Chapter 1: Equations and Inequalities
 Chapter 2: Functions and Graphs
 Chapter 3: Polynomial and Rational Functions
 Chapter 4: Exponential and Logarithmic Functions
 Chapter 5: Topics in Analytic Geometry
 Chapter 6: Systems of Equations and Inequalities
 Chapter 7: Matrices
 Chapter 8: Sequences, Series and Probability
 Chapter P: Preliminary Concepts
College Algebra 7th Edition  Solutions by Chapter
Full solutions for College Algebra  7th Edition
ISBN: 9781439048610
College Algebra  7th Edition  Solutions by Chapter
Get Full SolutionsThe full stepbystep solution to problem in College Algebra were answered by , our top Math solution expert on 01/02/18, 08:47PM. This textbook survival guide was created for the textbook: College Algebra, edition: 7. Since problems from 9 chapters in College Algebra have been answered, more than 45886 students have viewed full stepbystep answer. This expansive textbook survival guide covers the following chapters: 9. College Algebra was written by and is associated to the ISBN: 9781439048610.

Affine transformation
Tv = Av + Vo = linear transformation plus shift.

CayleyHamilton Theorem.
peA) = det(A  AI) has peA) = zero matrix.

Column picture of Ax = b.
The vector b becomes a combination of the columns of A. The system is solvable only when b is in the column space C (A).

Commuting matrices AB = BA.
If diagonalizable, they share n eigenvectors.

Companion matrix.
Put CI, ... ,Cn in row n and put n  1 ones just above the main diagonal. Then det(A  AI) = ±(CI + c2A + C3A 2 + .•. + cnA nl  An).

Cyclic shift
S. Permutation with S21 = 1, S32 = 1, ... , finally SIn = 1. Its eigenvalues are the nth roots e2lrik/n of 1; eigenvectors are columns of the Fourier matrix F.

Diagonal matrix D.
dij = 0 if i # j. Blockdiagonal: zero outside square blocks Du.

Eigenvalue A and eigenvector x.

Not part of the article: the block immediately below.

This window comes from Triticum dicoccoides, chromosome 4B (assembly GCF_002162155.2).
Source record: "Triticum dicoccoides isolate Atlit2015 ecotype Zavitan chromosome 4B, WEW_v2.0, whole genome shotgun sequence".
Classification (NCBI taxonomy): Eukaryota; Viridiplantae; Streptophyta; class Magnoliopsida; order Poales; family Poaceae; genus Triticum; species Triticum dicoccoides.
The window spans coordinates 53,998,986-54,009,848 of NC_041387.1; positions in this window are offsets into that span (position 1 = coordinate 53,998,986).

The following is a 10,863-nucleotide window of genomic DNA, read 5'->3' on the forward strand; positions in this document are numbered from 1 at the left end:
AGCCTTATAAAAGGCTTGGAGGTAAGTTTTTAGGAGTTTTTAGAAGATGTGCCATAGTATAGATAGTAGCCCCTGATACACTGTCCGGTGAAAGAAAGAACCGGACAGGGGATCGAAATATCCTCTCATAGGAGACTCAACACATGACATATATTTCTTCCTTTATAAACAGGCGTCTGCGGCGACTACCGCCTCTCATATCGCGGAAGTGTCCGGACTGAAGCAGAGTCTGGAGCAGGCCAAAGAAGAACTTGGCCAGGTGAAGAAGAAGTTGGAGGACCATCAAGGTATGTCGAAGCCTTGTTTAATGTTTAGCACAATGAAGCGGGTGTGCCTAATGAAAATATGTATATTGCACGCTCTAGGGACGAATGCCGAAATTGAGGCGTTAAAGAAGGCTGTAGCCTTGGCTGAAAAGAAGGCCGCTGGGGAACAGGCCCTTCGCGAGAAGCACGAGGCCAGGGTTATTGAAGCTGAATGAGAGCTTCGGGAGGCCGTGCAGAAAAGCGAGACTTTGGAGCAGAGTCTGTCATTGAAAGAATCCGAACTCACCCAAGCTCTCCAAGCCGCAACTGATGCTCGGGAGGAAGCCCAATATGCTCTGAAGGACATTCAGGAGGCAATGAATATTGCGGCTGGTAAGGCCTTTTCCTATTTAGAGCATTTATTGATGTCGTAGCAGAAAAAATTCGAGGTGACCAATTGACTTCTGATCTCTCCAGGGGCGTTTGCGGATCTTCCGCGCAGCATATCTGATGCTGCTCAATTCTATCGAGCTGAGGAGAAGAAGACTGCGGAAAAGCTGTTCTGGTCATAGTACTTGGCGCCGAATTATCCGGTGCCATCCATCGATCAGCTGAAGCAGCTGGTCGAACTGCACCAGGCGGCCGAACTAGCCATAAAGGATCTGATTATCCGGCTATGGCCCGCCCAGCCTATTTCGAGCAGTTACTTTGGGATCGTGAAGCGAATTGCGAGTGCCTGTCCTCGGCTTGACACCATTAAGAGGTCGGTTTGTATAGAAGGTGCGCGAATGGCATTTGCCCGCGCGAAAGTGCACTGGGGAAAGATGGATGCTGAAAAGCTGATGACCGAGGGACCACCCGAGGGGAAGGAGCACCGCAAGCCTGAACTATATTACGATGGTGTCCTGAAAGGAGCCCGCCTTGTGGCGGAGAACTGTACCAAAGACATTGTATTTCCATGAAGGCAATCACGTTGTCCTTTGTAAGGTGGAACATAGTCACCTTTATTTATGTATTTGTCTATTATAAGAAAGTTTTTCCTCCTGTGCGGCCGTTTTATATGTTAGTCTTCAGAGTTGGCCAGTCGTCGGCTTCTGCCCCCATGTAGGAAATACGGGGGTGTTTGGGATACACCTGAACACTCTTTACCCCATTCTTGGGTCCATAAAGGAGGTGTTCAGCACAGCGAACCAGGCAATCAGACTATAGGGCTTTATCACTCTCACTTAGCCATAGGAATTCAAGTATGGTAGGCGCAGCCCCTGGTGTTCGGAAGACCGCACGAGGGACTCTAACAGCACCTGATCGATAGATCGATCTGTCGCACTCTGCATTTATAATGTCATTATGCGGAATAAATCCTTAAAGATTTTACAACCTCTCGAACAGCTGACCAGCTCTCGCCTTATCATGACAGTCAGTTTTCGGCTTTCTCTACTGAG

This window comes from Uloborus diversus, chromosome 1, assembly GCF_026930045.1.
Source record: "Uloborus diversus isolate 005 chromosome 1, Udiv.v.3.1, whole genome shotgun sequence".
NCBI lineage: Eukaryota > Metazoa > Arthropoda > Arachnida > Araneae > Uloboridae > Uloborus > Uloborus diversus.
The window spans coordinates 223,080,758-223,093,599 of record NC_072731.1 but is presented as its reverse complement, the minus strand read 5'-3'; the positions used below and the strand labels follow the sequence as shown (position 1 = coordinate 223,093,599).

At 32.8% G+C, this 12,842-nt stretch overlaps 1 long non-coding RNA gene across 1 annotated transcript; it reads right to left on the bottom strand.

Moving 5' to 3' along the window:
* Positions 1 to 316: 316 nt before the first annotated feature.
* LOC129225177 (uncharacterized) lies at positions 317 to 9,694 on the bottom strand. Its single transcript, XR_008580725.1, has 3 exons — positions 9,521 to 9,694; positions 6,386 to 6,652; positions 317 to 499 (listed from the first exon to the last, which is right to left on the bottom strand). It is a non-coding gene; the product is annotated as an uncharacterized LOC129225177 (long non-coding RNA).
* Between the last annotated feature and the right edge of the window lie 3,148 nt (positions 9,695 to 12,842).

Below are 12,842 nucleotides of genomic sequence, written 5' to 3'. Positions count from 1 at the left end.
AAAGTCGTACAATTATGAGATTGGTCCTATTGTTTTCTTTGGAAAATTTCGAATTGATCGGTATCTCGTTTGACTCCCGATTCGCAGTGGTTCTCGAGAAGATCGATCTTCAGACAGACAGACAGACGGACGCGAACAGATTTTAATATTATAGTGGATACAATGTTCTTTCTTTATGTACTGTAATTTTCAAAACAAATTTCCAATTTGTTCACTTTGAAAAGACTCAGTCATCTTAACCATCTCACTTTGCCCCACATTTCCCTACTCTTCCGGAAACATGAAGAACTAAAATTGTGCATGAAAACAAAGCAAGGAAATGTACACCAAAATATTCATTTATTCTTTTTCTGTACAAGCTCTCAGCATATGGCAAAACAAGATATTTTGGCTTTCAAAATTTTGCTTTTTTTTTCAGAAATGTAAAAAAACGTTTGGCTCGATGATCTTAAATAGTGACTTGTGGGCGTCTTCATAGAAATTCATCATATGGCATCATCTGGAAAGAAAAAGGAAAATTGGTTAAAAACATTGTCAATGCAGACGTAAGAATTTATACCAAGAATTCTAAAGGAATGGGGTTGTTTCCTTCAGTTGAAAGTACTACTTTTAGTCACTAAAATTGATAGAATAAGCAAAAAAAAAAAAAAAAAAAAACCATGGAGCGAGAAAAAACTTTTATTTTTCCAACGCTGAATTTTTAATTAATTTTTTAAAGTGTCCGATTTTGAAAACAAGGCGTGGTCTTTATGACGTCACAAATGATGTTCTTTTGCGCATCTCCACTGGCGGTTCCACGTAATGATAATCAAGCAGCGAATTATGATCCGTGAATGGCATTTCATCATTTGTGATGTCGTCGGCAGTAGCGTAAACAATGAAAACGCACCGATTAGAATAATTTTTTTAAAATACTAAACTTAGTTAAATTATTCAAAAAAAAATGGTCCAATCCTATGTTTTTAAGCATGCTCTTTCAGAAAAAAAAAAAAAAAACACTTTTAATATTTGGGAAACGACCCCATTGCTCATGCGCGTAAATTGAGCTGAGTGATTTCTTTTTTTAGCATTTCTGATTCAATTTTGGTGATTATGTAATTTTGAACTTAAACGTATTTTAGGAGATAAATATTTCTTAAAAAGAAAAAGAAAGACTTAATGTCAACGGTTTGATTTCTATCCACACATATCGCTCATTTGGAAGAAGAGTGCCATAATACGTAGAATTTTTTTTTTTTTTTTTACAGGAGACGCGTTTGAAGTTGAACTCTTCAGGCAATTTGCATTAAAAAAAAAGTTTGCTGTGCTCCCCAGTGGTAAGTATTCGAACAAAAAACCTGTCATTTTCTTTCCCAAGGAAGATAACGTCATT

Ax = AX with x#O so det(A  AI) = o.

Four Fundamental Subspaces C (A), N (A), C (AT), N (AT).
Use AT for complex A.

Free variable Xi.
Column i has no pivot in elimination. We can give the n  r free variables any values, then Ax = b determines the r pivot variables (if solvable!).

GaussJordan method.
Invert A by row operations on [A I] to reach [I AI].

Identity matrix I (or In).
Diagonal entries = 1, offdiagonal entries = 0.

Indefinite matrix.
A symmetric matrix with eigenvalues of both signs (+ and  ).

Reduced row echelon form R = rref(A).
Pivots = 1; zeros above and below pivots; the r nonzero rows of R give a basis for the row space of A.

Row space C (AT) = all combinations of rows of A.
Column vectors by convention.

Similar matrices A and B.
Every B = MI AM has the same eigenvalues as A.

Singular matrix A.
A square matrix that has no inverse: det(A) = o.

Singular Value Decomposition
(SVD) A = U:E VT = (orthogonal) ( diag)( orthogonal) First r columns of U and V are orthonormal bases of C (A) and C (AT), AVi = O'iUi with singular value O'i > O. Last columns are orthonormal bases of nullspaces.

Spectral Theorem A = QAQT.
Real symmetric A has real A'S and orthonormal q's.

Symmetric matrix A.
The transpose is AT = A, and aU = a ji. AI is also symmetric.